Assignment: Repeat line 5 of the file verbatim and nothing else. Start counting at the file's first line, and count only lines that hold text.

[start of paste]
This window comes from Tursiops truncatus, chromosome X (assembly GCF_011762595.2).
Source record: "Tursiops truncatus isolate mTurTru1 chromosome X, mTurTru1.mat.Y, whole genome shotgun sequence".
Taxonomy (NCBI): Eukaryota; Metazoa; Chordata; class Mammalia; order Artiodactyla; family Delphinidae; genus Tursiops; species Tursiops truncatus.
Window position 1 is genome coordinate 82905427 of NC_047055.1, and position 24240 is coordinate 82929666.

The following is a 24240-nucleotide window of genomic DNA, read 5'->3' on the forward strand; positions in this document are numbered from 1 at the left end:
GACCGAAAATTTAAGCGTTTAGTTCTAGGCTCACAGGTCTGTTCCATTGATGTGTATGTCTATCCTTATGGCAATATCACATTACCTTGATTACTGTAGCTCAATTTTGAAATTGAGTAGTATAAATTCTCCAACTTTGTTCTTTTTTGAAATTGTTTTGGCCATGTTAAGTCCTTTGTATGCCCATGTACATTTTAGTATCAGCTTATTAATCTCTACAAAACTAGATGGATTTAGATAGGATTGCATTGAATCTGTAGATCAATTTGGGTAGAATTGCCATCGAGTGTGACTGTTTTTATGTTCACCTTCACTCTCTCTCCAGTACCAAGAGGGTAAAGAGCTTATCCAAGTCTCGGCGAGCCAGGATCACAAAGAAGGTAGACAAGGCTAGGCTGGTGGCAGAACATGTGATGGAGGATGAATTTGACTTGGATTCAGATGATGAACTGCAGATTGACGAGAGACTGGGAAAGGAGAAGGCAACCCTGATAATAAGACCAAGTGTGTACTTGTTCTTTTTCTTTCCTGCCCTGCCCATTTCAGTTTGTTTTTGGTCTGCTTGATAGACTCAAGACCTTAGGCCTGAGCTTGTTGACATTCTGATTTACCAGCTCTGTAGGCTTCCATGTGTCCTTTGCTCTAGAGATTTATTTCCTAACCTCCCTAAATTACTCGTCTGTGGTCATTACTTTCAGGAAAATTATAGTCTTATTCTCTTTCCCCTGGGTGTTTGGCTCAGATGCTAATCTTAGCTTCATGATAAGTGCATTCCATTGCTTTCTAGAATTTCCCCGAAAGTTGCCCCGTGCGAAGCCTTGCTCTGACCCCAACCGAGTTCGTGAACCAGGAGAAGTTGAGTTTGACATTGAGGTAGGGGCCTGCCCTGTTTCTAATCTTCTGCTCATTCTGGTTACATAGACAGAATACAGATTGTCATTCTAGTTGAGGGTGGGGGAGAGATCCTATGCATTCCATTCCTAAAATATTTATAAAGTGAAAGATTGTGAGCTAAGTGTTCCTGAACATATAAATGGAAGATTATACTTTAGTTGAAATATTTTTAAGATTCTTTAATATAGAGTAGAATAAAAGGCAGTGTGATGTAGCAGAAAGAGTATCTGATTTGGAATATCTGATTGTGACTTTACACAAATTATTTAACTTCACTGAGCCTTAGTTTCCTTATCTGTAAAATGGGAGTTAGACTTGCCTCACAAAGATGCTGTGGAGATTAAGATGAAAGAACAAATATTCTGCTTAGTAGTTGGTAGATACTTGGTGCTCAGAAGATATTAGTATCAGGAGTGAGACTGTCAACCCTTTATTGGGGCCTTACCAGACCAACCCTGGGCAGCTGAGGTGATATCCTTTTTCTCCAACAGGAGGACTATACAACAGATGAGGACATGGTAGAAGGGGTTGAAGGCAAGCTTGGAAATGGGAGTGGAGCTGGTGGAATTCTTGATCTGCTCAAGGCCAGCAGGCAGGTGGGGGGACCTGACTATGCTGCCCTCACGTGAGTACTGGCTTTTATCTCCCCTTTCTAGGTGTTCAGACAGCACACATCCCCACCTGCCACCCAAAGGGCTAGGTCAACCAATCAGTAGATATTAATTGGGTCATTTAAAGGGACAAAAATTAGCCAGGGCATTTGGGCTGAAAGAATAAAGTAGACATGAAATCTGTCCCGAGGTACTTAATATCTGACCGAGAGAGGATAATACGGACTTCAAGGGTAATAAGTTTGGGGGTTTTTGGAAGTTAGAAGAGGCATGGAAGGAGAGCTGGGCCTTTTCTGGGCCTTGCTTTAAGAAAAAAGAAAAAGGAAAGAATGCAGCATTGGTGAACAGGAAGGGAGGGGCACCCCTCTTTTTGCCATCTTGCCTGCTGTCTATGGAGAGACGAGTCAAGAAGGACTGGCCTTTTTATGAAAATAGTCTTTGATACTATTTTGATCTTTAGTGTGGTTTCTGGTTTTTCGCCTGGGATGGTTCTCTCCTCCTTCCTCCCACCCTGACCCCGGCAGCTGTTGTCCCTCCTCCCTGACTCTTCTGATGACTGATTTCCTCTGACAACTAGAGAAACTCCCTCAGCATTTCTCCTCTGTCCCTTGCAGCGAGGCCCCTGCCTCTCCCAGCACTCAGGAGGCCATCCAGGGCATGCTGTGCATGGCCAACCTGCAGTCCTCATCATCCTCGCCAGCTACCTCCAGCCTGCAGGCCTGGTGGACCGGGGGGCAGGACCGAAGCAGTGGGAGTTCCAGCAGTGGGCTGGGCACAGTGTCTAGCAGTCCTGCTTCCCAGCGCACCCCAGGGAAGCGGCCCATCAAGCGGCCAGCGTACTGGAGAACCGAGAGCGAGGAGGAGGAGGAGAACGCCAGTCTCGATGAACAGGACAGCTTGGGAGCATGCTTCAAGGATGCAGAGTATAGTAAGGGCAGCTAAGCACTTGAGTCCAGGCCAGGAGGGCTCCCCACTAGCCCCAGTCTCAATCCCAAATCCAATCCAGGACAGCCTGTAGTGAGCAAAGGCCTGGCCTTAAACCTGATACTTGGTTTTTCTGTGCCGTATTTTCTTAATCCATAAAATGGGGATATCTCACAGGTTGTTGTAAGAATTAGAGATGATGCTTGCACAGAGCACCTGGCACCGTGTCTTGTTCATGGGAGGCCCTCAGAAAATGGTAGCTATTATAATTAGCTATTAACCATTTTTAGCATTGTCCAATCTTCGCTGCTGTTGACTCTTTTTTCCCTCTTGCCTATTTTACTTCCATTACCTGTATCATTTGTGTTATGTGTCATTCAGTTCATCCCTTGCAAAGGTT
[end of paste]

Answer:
The following is a 24240-nucleotide window of genomic DNA, read 5'->3' on the forward strand; positions in this document are numbered from 1 at the left end: